My wife and I once spent winter in Jagannath Puri, a beach town on the east Indian coast, home to the famous Jagannath temple, aka Sri Mandir. Not even Wikipedia knows exactly how long Jagannath has been worshiped in Puri, but the most recent temple there was built in the eleventh century. There’s some history there. It’s our favorite place of pilgrimage. It’s also a booming, Jagannath-conscious tourist trap.
People come from all over India for the Sea Beach air, conch shell souvenirs, t-shirts, Jagannath pastries, and—if lucky enough to be born Hindu (whatever that means)—audience of the Jagannath deity. Oh, and some visit Puri for the fish pakoras.
Anyway, like so many places in India, the Puri Sea Beach is a mob scene. Thousands of people go at sunrise for tea. Every few yards along the sand there’s an East Indian version of Starbucks—a tarp stretched across bamboo poles, with a brick stove and a teakettle underneath. The lifeguards are identifiable by their funny, pointy straw hats, but hardly anyone swims. Donkey and camel rides are available everywhere you look, as are fresh coconut vendors with rusty machetes (sometimes the vendors are fresher than the coconuts, so you have to be cautious). Dogs and cows are also here and there, doing what dogs and cows do, so you need to watch your step. Thirty percent of all male forearms are draped with fake pearl necklaces to sell. And, like so much of the country, Puri Sea Beach smells like smoke. In fact, you can hardly see the sun from all the smoke. But everyone except the camels will return your greeting of “Jaya Jagannath!”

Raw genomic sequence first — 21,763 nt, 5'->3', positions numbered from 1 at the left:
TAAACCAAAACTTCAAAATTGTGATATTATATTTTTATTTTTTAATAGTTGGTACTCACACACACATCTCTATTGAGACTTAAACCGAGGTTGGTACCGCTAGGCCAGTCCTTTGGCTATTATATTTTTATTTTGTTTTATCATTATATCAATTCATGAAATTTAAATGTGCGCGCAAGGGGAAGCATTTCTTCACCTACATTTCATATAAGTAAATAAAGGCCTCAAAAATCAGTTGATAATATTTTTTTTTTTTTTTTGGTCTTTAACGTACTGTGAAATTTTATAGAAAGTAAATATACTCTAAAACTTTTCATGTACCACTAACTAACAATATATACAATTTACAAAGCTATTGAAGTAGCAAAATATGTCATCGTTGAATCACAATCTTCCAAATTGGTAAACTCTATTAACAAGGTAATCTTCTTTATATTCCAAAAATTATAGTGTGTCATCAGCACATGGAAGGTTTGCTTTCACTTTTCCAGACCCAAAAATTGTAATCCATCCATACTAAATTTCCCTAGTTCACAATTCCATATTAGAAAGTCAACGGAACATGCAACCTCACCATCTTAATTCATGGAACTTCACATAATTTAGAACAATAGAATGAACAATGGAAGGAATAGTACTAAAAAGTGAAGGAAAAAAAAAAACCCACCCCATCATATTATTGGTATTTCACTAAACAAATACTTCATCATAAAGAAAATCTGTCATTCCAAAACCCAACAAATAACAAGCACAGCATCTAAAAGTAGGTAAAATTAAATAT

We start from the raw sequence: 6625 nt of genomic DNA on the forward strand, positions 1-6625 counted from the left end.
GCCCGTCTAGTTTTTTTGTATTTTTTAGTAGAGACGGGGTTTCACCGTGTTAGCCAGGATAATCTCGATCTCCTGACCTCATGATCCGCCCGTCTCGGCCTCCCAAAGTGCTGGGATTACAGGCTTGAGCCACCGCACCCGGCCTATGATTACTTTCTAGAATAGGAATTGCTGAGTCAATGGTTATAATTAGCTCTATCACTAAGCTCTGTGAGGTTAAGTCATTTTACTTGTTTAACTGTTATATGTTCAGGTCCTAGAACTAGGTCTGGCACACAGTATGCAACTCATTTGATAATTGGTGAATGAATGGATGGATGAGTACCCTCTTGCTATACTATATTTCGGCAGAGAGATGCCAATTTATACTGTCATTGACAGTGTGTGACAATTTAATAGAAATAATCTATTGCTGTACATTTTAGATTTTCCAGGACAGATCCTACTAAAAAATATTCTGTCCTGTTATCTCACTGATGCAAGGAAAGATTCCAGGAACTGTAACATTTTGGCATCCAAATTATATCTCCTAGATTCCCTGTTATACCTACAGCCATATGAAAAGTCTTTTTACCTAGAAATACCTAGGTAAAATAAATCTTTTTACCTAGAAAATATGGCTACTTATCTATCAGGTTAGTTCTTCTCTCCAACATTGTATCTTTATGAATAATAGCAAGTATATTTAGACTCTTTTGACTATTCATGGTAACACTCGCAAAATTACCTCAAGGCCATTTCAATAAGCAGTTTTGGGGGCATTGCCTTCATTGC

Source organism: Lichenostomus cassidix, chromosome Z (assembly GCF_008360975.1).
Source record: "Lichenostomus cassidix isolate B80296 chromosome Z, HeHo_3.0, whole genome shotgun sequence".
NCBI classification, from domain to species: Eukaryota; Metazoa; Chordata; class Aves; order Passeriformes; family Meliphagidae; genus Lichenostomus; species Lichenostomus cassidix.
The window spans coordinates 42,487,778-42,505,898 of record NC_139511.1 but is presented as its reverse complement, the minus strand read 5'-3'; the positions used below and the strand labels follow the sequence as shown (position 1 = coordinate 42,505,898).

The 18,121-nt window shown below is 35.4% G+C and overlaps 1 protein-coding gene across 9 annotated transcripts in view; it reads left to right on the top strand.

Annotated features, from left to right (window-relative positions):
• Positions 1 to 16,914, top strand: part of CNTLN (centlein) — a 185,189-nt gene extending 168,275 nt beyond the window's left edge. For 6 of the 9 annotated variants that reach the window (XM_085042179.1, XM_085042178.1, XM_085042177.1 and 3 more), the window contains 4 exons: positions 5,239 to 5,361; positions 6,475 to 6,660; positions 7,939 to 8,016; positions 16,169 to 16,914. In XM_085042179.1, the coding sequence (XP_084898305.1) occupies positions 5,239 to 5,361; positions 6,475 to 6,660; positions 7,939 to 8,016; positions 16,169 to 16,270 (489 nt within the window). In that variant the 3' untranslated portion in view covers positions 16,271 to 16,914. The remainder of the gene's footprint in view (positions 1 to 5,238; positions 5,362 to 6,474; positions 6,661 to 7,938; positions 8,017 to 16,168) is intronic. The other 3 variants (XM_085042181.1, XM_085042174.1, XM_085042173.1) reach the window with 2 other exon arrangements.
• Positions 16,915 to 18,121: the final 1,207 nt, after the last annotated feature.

After we returned to the States, I was chanting on the beach one morning. There was no mob scene. I was practically alone. There was a mist on the ocean. It was cool, temperatures in the mid-forties. Terns were circling around out over the waves in the mist. The horizon was a hazy smudge a few hundred yards away. The smoky-smelling sea breeze reminded me of Puri.
I saw an elderly lady walking by, a little farther up on the dunes, carrying some good-looking conch shells. At first, I thought, “Man, I want some more conch shells!” I was going through a conch shell-collecting phase, when I should have been going through an attentive japa phase.
But then I realized I didn’t need any more conch shells. I was just being greedy. I had everything I needed: a microphone to capture these fleeting thoughts, guitars that work, good friends, a functioning computer—oh, and a newly-restrung set of japa beads. I lived near the ocean, it reminded me of Jagannath Puri, and that was enough.